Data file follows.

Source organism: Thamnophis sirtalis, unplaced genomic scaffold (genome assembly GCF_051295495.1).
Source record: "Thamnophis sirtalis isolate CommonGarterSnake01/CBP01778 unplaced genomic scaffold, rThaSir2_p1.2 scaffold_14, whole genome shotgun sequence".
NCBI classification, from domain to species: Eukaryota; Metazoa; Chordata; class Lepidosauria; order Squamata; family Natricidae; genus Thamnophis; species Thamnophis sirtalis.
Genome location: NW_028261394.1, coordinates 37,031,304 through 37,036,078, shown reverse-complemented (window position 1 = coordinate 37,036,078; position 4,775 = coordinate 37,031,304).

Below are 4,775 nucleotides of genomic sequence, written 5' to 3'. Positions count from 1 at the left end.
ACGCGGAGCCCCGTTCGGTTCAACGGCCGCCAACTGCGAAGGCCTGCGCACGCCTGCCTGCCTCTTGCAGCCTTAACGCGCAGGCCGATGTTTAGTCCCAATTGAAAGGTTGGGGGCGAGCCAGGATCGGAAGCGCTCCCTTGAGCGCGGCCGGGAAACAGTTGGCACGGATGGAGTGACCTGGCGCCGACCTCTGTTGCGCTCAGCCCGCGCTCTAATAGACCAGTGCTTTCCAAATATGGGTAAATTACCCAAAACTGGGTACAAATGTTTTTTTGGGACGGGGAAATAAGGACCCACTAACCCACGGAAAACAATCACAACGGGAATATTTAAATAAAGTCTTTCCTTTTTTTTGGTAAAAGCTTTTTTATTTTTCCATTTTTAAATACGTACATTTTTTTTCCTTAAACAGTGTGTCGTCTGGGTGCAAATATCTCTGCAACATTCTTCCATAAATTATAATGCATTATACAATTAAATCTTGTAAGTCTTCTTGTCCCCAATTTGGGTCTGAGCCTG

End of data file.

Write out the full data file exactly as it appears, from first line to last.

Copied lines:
Source organism: Thamnophis sirtalis, unplaced genomic scaffold (genome assembly GCF_051295495.1).
Source record: "Thamnophis sirtalis isolate CommonGarterSnake01/CBP01778 unplaced genomic scaffold, rThaSir2_p1.2 scaffold_14, whole genome shotgun sequence".
NCBI classification, from domain to species: Eukaryota; Metazoa; Chordata; class Lepidosauria; order Squamata; family Natricidae; genus Thamnophis; species Thamnophis sirtalis.
Genome location: NW_028261394.1, coordinates 37,031,304 through 37,036,078, shown reverse-complemented (window position 1 = coordinate 37,036,078; position 4,775 = coordinate 37,031,304).

Below are 4,775 nucleotides of genomic sequence, written 5' to 3'. Positions count from 1 at the left end.
ACGCGGAGCCCCGTTCGGTTCAACGGCCGCCAACTGCGAAGGCCTGCGCACGCCTGCCTGCCTCTTGCAGCCTTAACGCGCAGGCCGATGTTTAGTCCCAATTGAAAGGTTGGGGGCGAGCCAGGATCGGAAGCGCTCCCTTGAGCGCGGCCGGGAAACAGTTGGCACGGATGGAGTGACCTGGCGCCGACCTCTGTTGCGCTCAGCCCGCGCTCTAATAGACCAGTGCTTTCCAAATATGGGTAAATTACCCAAAACTGGGTACAAATGTTTTTTTGGGACGGGGAAATAAGGACCCACTAACCCACGGAAAACAATCACAACGGGAATATTTAAATAAAGTCTTTCCTTTTTTTTGGTAAAAGCTTTTTTATTTTTCCATTTTTAAATACGTACATTTTTTTTCCTTAAACAGTGTGTCGTCTGGGTGCAAATATCTCTGCAACATTCTTCCATAAATTATAATGCATTATACAATTAAATCTTGTAAGTCTTCTTGTCCCCAATTTGGGTCTGAGCCTG